Doma expands platform to six new states

Doma Intelligence automates rote tasks of the closing process

The publicly traded title company Doma announced the expansion of its Doma Intelligence platform to Washington, Utah, Maine, Tennessee, Mississippi and Kentucky on Monday. This brings the platform’s coverage to approximately 83% of the U.S. residential real estate market based on gross written premiums.

“These additional markets take us closer to our goal of providing nationwide coverage with the Doma Intelligence platform,” Max Simkoff, CEO of Doma said in a statement.

The Doma Intelligence platform works by automating many of the rote tasks of the closing process including retrieving and analyzing documents that need to be searched. According to Doma, usage of its platform can speed up the closing experience by 15% and it enables title and closing agents to return more than 80% of title commitments in about one minute instead of the three to five days it can take when the process is done manually.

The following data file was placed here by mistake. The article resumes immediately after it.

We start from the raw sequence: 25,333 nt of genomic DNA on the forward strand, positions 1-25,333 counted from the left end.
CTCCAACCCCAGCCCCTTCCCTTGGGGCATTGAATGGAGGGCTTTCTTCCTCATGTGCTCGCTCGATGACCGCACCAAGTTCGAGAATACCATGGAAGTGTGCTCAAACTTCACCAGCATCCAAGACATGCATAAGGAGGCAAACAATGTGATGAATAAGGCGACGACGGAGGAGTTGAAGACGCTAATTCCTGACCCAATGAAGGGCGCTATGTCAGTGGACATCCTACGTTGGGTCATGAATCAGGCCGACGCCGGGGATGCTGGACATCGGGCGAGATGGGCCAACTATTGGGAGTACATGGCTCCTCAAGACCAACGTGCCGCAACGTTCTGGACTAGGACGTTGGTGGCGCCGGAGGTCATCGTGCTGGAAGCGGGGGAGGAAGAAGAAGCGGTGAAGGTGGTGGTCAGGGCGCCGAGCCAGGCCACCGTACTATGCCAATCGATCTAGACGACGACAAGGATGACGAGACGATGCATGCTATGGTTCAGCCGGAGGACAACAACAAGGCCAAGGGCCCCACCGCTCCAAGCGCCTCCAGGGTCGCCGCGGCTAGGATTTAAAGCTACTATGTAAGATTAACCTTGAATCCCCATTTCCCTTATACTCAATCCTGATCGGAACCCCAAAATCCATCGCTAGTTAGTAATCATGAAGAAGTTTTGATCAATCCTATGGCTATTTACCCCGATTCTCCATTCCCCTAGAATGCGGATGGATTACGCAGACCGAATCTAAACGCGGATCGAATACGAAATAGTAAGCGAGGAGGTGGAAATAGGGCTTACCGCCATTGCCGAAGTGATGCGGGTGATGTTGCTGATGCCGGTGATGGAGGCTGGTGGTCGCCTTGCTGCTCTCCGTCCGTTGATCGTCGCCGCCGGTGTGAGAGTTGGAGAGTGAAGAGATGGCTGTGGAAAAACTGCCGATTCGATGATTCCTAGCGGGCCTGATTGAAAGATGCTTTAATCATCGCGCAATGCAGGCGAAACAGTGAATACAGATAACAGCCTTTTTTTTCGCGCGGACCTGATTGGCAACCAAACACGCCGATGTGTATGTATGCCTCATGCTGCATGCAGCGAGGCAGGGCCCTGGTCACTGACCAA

Doma Intelligence is used by Chase, Wells Fargo, Homepoint and PennyMac to automate portions of their closings.

CEO Simkoff has not been shy when discussing Doma’s goals for the future. In the next five-to-10 years he wants to make it possible for a homebuyer to sign a contract on their new home on a Friday evening and move in on a Monday morning.

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“That is the end goal and what prevents that today is so much of the process being analog and manual,” Simkoff said.

In addition to scaling nationally, Simkoff has also expressed the desire to venture into the appraisal and even home warranty spaces.

“Appraisal feels so much like title and escrow appeared to us five years ago,” Simkoff explained. “With some additional pressure we could use it to move the industry forward faster and in a more positive direction. You’ve got a network of licensed appraisers who are retiring and they are not being replaced by new licensed appraisers, plus there are all the reports of appraisal bias. So, it’s like you put those things together and it’s like, what is the argument for having a human being go to a house and physically do an inspection.”

Simkoff said Doma will look to enter into these spaces through its own technological developments, as well as mergers and acquisitions.

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